I don’t want the conversation about a woman’s right to her body to end there, but I think it needs to start there. Indeed, my conversation with two of the women who heard this exchange was very productive, I think due in part to the moment in which I chose sympathy over argument. But the conversation can’t end with sympathy for the woman only, because this woman’s view that abortion should be legal until birth also affects an unborn person very personally (and not just one unborn child, but thousands each day). If we focus on the unborn, though, without first seeking to understand the woman’s concern for her body, we not only will make practical success in the conversation much more unlikely, failing to build a bridge when we could, but we’ll also fail to accurately describe what’s true. For what we’re discussing is a person with equal value to the unborn person, and yes, she has a right to her body that we should be the first to champion. I mean “right to her body” not in the controversial sense of abortion but in the uncontroversial sense that she should be protected from harm, terror, assault, and oppression. She should be valued as an equal. In general, individuals and the government should leave her to be free, unless she is causing harm to someone else.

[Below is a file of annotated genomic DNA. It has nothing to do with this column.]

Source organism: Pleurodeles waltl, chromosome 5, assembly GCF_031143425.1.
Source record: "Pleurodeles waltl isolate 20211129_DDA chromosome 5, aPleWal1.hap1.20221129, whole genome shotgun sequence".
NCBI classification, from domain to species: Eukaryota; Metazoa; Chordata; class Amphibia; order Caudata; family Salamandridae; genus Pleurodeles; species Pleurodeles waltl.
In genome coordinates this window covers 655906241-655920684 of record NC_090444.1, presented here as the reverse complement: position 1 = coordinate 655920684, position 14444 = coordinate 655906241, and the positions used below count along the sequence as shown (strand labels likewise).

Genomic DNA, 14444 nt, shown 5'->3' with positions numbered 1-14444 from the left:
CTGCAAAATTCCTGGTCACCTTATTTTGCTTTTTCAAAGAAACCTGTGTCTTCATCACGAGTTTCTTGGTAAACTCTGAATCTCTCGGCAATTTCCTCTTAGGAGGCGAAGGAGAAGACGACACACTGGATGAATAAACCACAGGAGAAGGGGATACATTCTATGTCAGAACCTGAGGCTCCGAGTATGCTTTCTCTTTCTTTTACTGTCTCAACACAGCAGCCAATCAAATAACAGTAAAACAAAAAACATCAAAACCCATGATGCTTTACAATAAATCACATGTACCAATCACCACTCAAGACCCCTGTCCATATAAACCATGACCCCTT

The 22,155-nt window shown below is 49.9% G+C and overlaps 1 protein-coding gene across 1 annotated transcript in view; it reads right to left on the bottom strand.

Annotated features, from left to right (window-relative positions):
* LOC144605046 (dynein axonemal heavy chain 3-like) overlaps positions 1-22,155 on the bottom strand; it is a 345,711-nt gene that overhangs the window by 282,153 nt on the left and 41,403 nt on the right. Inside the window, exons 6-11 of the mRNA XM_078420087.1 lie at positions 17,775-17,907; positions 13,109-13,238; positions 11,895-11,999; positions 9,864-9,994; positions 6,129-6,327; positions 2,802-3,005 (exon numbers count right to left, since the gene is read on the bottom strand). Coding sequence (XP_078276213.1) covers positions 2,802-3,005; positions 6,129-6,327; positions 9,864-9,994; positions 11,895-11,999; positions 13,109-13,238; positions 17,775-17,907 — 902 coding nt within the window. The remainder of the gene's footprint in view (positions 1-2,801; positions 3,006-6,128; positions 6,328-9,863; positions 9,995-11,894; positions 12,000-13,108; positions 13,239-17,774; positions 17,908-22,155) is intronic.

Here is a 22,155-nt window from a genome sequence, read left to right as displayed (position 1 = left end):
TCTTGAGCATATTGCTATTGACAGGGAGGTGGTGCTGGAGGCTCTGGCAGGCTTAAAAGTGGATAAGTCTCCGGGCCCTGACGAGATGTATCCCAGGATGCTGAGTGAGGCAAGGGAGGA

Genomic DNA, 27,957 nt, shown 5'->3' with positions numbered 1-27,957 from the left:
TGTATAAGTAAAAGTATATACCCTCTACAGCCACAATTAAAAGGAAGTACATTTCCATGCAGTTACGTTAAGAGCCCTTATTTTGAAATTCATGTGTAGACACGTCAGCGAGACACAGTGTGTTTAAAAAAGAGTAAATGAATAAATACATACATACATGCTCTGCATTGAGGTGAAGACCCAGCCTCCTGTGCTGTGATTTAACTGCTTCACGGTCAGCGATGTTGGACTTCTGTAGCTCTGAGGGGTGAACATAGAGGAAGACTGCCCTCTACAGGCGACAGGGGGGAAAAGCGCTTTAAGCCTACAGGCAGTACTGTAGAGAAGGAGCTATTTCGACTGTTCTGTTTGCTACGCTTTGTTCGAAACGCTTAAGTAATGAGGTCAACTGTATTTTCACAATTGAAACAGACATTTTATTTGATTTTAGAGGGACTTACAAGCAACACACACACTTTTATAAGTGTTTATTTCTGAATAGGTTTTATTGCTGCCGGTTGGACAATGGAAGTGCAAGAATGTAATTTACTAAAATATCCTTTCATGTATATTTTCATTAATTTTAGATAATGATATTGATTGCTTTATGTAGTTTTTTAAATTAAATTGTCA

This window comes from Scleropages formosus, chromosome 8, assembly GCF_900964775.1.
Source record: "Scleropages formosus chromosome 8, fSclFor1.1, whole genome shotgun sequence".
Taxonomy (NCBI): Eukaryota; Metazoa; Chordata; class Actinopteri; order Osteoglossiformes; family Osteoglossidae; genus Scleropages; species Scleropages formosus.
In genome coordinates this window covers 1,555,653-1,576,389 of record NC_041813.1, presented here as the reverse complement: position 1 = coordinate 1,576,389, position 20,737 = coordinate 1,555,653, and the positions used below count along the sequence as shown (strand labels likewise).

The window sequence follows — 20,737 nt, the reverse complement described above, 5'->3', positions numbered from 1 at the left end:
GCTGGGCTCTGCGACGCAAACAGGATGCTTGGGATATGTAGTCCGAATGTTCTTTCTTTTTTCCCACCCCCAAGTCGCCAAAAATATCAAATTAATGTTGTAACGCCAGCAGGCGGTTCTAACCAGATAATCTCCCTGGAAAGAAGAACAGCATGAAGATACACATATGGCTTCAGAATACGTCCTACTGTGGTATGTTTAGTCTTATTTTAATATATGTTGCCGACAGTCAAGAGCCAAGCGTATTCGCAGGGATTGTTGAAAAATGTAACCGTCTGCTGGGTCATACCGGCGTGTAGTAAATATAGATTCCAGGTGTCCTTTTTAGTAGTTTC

Bioethics is a broad and expanding field of ethical inquiry into questions concerning human life, its beginning and end, and its interaction with medicine and other technologies. When I began my formal study of bioethics, I noticed that many issues were interrelated, and the issue which had perhaps the most implications for the resolution of any other was the question of abortion. For example, a pro-life disability ethic is able to recognize that ableism begins prenatally, which prompts measures to protect fetal humans from discrimination on the basis of disability. It occurred to me only recently that, in at least some cases of abortion, the parents believe that they are aborting the child for its own good. That is to say, while abortion is the method by which the fetus is killed, the parents are really looking at the question through the lens of euthanasia.
There are many reasons why parents (or society) may believe that it would be better for a child if he or she wasn’t born. Often, the reason is a medical condition. There are cases in which a child will not survive birth, or in which the child will have a very brief and painful postnatal life. Another issue is that of prenatal diagnosis of disabilities, in which people argue that the child’s quality of life would be so low that it is hardly worth living. At times, economic factors may come into play. At least in conversations on college campuses, the possibility of hardship by way of the foster system is a concern. A lot of these concerns are understandable; people want their children to avoid pain, on the whole, and to have happy lives. But the desire to avoid pain and promote happiness is a questionable justification for depriving someone of life.
These concerns about the quality of a fetal human’s life after birth animate two different lines of argument. I want to distinguish between how each argument functions and give a response to the primary issue underlying each one. In each case, I’m going to assume a scenario in which a child has a disease which lowers the chances of surviving through hospital discharge and which would likely cause the child to have some amount of pain for the rest of its life.